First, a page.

This article discusses about how we compose React-Native-based components with Redux in Hummingbird Crowdsource App.
It is easy to write a simple app with
React Native, because at the beginning you do not care about the deeper problems such as the data flow and possible extension in the future. However, as the amount of components written by React Native increases, it is of vital importance to consider these problems because the system becomes larger and its coupling becomes higher.
Among all the techniques to decrease the coupling of a system,
Redux is, in our opinion, a better choice. As is known,
React Native renders the UI according to the “state” and the “props”. But it is harder to maintain the consistency between the UI and the “state” or the “props” as the amount of components increases. To solve this problem, the
Flux architecture provides an elegant pattern for controlling the data flow and rendering the UI, which can be introduced to perform the navigation in
React Native. And
Redux is a predictable state container for React Native, which evolves the ideas of Flux. Therefore, in the React Native development of our app, we use Redux to control the data flow, to decrease the coupling between each component and to make it easier to add more components into our project.
Now let’s discuss the details.
Now I give you an example to illustrate how we control the data flow in our crowdsource project using the
Redux architecture. In the app of our project, a user may sometimes inquire his member level. There is, of course, a corresponding component in our app which provides him with such information. The UI of the component shows the user’s member level. When the user enters the component, a request is sent to fetch the member level from the server and after getting the result of the request, the UI is refreshed to show the member level.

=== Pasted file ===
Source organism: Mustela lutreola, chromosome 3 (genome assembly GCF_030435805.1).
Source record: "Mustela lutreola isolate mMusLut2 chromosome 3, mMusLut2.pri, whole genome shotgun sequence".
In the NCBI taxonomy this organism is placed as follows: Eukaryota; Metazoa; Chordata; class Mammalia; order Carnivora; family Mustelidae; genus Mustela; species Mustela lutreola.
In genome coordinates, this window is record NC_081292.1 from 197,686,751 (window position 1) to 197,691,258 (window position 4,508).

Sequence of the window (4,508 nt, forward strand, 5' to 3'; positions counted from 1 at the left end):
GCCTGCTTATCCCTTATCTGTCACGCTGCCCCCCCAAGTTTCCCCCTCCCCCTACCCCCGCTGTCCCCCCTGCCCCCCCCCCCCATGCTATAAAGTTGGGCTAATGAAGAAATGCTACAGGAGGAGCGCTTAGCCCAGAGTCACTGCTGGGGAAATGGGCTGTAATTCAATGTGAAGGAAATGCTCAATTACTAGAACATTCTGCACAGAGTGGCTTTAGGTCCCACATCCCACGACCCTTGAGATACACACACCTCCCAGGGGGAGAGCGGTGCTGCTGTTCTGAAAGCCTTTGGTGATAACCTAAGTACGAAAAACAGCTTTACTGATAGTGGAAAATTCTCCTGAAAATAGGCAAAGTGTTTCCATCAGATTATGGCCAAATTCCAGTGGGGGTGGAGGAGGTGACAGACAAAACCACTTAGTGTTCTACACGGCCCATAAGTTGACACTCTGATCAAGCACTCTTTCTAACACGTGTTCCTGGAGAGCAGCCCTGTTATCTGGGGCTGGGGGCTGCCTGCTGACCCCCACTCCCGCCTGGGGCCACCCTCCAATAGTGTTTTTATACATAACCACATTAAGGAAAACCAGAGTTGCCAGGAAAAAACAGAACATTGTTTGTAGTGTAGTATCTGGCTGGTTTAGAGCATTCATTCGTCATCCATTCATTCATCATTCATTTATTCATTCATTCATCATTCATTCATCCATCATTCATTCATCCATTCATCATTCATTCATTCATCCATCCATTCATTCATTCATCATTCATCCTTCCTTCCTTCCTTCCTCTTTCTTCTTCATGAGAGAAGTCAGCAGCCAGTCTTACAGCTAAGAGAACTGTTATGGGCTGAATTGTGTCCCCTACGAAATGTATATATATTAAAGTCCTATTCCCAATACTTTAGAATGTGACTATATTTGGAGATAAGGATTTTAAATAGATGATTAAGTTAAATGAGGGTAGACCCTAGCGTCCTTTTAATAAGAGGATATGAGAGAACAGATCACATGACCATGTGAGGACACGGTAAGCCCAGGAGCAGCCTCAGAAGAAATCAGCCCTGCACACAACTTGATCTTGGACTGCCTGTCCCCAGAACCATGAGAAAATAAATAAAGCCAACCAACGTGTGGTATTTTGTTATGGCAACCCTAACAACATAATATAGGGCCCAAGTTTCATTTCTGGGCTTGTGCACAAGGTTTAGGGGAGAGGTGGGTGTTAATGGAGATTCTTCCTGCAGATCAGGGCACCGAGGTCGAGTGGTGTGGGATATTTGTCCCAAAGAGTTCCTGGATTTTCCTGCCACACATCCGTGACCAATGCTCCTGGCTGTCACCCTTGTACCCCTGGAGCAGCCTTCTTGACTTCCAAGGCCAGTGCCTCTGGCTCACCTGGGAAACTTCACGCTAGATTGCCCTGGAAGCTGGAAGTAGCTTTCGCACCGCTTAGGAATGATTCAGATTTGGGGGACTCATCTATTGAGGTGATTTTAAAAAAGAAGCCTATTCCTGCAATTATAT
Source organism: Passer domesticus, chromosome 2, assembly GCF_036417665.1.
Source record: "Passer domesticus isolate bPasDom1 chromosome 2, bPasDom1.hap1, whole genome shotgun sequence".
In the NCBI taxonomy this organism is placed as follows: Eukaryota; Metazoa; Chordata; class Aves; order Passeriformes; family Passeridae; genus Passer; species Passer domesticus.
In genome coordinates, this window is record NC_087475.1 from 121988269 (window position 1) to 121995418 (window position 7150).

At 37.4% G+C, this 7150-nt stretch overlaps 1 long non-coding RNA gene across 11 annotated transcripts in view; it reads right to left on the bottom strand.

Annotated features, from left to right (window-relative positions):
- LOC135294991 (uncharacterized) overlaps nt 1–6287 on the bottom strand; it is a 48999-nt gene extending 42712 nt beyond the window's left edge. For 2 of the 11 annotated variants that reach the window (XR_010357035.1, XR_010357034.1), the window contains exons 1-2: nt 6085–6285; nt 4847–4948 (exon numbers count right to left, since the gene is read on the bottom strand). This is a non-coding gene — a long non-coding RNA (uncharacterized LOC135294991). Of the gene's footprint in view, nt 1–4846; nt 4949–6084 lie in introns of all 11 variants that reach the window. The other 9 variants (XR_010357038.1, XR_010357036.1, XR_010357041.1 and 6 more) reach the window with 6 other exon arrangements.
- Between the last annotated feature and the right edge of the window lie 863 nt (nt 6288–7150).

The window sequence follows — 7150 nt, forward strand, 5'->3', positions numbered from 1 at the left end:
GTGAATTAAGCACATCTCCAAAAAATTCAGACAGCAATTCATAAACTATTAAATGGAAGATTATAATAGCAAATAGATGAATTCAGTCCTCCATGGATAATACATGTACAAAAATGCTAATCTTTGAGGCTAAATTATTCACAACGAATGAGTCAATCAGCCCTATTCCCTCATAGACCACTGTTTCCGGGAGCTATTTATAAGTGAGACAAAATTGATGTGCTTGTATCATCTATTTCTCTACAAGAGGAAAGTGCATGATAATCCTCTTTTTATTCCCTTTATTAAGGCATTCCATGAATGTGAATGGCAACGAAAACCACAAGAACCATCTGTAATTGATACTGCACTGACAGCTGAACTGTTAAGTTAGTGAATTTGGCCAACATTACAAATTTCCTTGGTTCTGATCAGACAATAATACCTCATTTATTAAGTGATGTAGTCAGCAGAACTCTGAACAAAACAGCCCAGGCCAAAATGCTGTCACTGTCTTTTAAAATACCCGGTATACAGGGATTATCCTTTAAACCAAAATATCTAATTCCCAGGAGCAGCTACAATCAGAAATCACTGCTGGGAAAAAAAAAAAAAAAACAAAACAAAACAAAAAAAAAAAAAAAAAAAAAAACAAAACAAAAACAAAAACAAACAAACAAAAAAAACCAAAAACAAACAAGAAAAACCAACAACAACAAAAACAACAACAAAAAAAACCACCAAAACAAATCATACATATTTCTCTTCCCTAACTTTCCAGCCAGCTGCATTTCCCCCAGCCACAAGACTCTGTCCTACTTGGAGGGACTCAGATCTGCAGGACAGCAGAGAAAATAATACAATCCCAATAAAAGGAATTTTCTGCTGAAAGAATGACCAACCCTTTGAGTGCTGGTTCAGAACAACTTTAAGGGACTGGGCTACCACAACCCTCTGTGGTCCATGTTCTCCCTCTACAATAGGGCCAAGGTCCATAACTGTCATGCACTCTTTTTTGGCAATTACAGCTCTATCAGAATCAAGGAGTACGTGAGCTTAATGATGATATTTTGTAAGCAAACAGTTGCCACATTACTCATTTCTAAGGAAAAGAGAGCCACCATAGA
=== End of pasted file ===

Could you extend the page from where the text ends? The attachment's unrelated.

First of all, we define the
ActionType for fetching the member level from the server:
Then we define the corresponding Action:
The Action here is asynchronous since the request is asynchronous. As is shown above, we use the function fetchLevelPrivileges to fetch the member level from the server and after receiving the data, we trigger the Action (RECEIVE_RANK_LIST) for receiving the data.
After the definition of the Action, we define the
The state is initialState at the beginning and is then updated according to different types. After each update operation, we get a new object of the
state rather than the original object with some fields updated.
Now we define the Store.
redux-thunk to support asynchronous Actions.
rootReducer is the combined
reducer in the end.
We use the function combineReducers to combine multiple reducers into one.
Finally we do the following to make the data flow work.
This is the only registered entrance in
index.android.js. It uses the Provider to inject the store into the app.
Now a summary of the data flow is given below:
When the user goes into the component of the member level, the component uses the function fetchLevelPrivileges to fetch the member level from the server. Meanwhile the FETCH_RANK_LIST action is dispatched, the reducer updates the state and the UI is then refreshed to show a loading dialog.
After getting the result from the server, the RECEIVE_RANK_LIST action is dispatched, the reducer updates the state and the UI is then refreshed to show the member level.
Therefore, the data flows according to such a pattern:
View. Whenever the user touches a button to perform an operation, an action is dispatched from the View and the data flows according to the pattern.
The above is how we use the Redux architecture in our project. In this way, we make our project more flexible and easier to be extended.